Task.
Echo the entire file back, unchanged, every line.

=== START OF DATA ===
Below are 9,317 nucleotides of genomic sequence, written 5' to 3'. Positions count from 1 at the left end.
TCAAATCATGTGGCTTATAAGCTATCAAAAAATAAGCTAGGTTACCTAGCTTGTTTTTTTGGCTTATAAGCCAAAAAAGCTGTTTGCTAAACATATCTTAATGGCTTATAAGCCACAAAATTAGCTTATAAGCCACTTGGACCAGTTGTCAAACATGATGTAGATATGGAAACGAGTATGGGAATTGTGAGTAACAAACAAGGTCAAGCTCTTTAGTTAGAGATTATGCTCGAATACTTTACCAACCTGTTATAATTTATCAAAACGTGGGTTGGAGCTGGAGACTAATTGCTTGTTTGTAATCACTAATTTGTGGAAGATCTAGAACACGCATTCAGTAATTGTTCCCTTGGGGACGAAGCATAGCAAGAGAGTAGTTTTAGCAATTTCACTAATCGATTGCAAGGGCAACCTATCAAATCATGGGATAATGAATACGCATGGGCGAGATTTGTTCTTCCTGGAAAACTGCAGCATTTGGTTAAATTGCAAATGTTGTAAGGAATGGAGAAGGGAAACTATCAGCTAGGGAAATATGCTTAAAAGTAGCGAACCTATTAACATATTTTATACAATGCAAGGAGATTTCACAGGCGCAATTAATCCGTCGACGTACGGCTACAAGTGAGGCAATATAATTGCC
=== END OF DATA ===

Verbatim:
Below are 9,317 nucleotides of genomic sequence, written 5' to 3'. Positions count from 1 at the left end.
TCAAATCATGTGGCTTATAAGCTATCAAAAAATAAGCTAGGTTACCTAGCTTGTTTTTTTGGCTTATAAGCCAAAAAAGCTGTTTGCTAAACATATCTTAATGGCTTATAAGCCACAAAATTAGCTTATAAGCCACTTGGACCAGTTGTCAAACATGATGTAGATATGGAAACGAGTATGGGAATTGTGAGTAACAAACAAGGTCAAGCTCTTTAGTTAGAGATTATGCTCGAATACTTTACCAACCTGTTATAATTTATCAAAACGTGGGTTGGAGCTGGAGACTAATTGCTTGTTTGTAATCACTAATTTGTGGAAGATCTAGAACACGCATTCAGTAATTGTTCCCTTGGGGACGAAGCATAGCAAGAGAGTAGTTTTAGCAATTTCACTAATCGATTGCAAGGGCAACCTATCAAATCATGGGATAATGAATACGCATGGGCGAGATTTGTTCTTCCTGGAAAACTGCAGCATTTGGTTAAATTGCAAATGTTGTAAGGAATGGAGAAGGGAAACTATCAGCTAGGGAAATATGCTTAAAAGTAGCGAACCTATTAACATATTTTATACAATGCAAGGAGATTTCACAGGCGCAATTAATCCGTCGACGTACGGCTACAAGTGAGGCAATATAATTGCC